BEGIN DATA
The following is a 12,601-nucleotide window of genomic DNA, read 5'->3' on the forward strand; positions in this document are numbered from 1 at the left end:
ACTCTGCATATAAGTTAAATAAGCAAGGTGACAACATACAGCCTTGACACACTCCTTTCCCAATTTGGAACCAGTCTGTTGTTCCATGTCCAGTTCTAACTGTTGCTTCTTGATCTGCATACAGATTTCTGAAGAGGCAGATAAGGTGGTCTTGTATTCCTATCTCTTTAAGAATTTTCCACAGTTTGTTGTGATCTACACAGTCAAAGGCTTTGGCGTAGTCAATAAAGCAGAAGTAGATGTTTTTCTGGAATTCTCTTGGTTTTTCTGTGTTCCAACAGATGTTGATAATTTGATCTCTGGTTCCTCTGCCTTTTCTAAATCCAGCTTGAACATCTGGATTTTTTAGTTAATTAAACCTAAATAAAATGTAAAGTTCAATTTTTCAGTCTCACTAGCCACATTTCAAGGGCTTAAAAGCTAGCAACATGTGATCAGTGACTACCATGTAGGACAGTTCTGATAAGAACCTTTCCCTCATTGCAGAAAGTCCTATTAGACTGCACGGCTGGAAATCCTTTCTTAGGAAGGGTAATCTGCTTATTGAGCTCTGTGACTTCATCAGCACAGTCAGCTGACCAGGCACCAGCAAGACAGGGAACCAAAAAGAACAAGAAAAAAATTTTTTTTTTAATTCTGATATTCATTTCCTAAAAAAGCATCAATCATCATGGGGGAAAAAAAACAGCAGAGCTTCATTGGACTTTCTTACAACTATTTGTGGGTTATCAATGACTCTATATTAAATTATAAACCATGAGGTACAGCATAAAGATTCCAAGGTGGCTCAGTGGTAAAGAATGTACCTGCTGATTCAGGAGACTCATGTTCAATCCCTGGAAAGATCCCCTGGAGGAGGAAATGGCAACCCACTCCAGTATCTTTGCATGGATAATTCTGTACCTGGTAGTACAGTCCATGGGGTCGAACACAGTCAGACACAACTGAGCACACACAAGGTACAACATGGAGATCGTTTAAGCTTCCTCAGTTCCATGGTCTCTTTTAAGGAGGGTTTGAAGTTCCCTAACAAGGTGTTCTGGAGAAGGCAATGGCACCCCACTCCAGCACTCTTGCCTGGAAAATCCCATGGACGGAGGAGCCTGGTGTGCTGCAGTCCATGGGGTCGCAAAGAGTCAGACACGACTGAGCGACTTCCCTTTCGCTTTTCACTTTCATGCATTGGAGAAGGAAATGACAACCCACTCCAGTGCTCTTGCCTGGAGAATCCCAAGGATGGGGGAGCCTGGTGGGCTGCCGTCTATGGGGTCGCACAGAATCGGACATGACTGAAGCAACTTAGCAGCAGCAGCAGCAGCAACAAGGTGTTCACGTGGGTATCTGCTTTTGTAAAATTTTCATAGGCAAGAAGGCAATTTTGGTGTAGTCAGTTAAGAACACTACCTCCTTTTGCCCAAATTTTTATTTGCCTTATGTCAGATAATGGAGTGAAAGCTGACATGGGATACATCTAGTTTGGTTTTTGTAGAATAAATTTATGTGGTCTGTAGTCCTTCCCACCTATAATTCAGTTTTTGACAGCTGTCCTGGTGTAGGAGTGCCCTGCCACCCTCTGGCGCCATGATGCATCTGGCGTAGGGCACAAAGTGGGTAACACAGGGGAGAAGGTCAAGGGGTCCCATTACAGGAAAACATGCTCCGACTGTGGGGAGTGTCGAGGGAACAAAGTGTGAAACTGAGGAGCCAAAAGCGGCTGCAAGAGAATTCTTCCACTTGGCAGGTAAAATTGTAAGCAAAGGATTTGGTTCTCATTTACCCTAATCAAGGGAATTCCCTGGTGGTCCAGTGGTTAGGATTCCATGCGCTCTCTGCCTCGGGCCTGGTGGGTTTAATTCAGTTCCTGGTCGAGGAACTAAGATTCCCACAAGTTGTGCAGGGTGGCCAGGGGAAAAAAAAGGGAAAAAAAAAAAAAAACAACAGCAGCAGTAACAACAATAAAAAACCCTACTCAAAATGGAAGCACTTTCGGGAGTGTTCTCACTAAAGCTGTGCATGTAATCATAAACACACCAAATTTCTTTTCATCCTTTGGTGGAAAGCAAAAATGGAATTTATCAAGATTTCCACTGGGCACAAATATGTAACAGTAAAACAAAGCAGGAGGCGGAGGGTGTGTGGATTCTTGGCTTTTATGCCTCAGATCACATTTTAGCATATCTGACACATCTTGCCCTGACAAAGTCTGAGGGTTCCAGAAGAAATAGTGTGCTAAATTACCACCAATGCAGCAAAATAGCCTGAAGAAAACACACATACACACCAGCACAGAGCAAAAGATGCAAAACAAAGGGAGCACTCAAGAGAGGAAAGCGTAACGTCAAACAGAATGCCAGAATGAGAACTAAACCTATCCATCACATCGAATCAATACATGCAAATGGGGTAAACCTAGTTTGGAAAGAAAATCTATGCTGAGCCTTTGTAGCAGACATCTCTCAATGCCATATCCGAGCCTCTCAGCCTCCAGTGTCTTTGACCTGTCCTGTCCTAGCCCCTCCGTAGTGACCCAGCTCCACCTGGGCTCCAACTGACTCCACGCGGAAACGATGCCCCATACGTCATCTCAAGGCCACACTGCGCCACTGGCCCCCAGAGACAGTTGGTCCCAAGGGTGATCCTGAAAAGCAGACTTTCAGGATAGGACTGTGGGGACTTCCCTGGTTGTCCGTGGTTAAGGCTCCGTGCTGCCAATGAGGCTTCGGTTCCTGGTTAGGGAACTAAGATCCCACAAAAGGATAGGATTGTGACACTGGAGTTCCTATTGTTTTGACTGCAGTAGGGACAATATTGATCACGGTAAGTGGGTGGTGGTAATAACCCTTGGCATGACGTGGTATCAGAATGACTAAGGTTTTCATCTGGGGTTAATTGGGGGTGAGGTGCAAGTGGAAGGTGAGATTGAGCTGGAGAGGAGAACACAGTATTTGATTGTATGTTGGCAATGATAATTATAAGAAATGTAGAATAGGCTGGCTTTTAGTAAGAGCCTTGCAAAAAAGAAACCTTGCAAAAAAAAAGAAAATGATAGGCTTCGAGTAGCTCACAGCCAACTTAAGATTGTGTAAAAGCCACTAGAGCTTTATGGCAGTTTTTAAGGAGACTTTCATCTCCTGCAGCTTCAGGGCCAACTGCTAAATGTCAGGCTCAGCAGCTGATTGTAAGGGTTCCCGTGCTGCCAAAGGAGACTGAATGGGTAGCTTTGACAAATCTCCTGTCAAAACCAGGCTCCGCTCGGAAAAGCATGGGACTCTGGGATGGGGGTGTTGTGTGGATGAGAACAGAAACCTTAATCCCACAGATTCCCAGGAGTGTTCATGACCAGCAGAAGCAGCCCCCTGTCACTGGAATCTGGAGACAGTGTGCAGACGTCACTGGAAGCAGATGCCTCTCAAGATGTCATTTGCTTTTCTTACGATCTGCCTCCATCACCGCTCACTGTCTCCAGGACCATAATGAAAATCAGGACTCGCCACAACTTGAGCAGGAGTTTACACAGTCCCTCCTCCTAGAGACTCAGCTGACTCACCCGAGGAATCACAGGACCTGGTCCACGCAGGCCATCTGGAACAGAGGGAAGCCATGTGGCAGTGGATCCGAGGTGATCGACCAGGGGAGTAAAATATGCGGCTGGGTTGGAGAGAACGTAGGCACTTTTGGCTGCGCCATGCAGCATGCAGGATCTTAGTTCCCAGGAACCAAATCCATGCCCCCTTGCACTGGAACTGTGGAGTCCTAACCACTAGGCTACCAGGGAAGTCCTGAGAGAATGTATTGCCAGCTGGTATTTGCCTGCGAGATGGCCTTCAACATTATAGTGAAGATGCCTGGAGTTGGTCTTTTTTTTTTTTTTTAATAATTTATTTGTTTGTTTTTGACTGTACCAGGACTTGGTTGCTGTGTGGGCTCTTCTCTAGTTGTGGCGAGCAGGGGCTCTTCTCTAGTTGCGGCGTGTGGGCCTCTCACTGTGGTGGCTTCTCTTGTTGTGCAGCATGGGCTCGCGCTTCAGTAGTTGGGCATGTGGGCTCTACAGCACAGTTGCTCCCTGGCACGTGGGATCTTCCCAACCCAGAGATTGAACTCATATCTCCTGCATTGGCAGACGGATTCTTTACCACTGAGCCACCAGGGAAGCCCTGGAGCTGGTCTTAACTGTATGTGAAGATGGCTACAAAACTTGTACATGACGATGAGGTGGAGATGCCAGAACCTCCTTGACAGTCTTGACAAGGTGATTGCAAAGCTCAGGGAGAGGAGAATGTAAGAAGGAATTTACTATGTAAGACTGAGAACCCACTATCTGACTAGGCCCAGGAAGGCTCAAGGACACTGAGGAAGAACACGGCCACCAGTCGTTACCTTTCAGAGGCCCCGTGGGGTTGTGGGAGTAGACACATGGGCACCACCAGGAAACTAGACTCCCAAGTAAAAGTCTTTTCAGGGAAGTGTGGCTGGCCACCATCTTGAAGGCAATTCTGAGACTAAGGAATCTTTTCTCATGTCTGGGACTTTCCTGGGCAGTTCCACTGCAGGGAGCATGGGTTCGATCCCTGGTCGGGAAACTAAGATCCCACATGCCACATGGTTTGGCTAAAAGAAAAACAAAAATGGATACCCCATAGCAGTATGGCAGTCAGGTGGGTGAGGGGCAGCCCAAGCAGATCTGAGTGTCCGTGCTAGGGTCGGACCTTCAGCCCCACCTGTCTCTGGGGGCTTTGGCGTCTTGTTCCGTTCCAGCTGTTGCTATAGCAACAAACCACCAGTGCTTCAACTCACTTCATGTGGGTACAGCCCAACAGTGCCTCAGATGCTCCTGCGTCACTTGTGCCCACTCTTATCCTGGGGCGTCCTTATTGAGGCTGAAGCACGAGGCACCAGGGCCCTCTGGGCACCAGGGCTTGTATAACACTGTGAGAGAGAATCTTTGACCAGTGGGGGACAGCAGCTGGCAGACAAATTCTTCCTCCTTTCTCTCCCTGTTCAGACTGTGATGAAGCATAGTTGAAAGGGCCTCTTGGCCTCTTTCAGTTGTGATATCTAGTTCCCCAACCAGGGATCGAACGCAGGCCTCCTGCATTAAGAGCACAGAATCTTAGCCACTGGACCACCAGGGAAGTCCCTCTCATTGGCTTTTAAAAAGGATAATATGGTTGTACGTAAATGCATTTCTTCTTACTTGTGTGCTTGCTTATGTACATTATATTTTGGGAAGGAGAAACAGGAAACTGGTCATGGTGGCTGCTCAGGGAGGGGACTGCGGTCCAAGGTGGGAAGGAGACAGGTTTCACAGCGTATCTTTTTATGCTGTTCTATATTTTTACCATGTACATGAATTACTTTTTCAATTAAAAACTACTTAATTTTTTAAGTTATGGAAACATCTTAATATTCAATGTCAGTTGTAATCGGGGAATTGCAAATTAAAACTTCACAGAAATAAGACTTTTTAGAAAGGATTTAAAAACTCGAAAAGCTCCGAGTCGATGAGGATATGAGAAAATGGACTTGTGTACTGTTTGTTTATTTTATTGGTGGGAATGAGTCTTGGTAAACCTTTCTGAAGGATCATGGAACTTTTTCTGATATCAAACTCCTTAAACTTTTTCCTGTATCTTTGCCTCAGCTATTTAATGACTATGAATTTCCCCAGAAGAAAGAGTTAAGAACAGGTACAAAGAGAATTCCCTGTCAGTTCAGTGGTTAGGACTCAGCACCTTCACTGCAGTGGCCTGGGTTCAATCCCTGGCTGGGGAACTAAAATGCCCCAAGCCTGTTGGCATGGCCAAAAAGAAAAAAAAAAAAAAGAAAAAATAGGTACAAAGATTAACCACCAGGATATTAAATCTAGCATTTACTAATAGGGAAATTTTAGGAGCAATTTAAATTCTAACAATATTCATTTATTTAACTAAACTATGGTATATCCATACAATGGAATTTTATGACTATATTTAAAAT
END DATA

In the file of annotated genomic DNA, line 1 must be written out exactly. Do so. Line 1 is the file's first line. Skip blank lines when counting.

The following is a 12,601-nucleotide window of genomic DNA, read 5'->3' on the forward strand; positions in this document are numbered from 1 at the left end: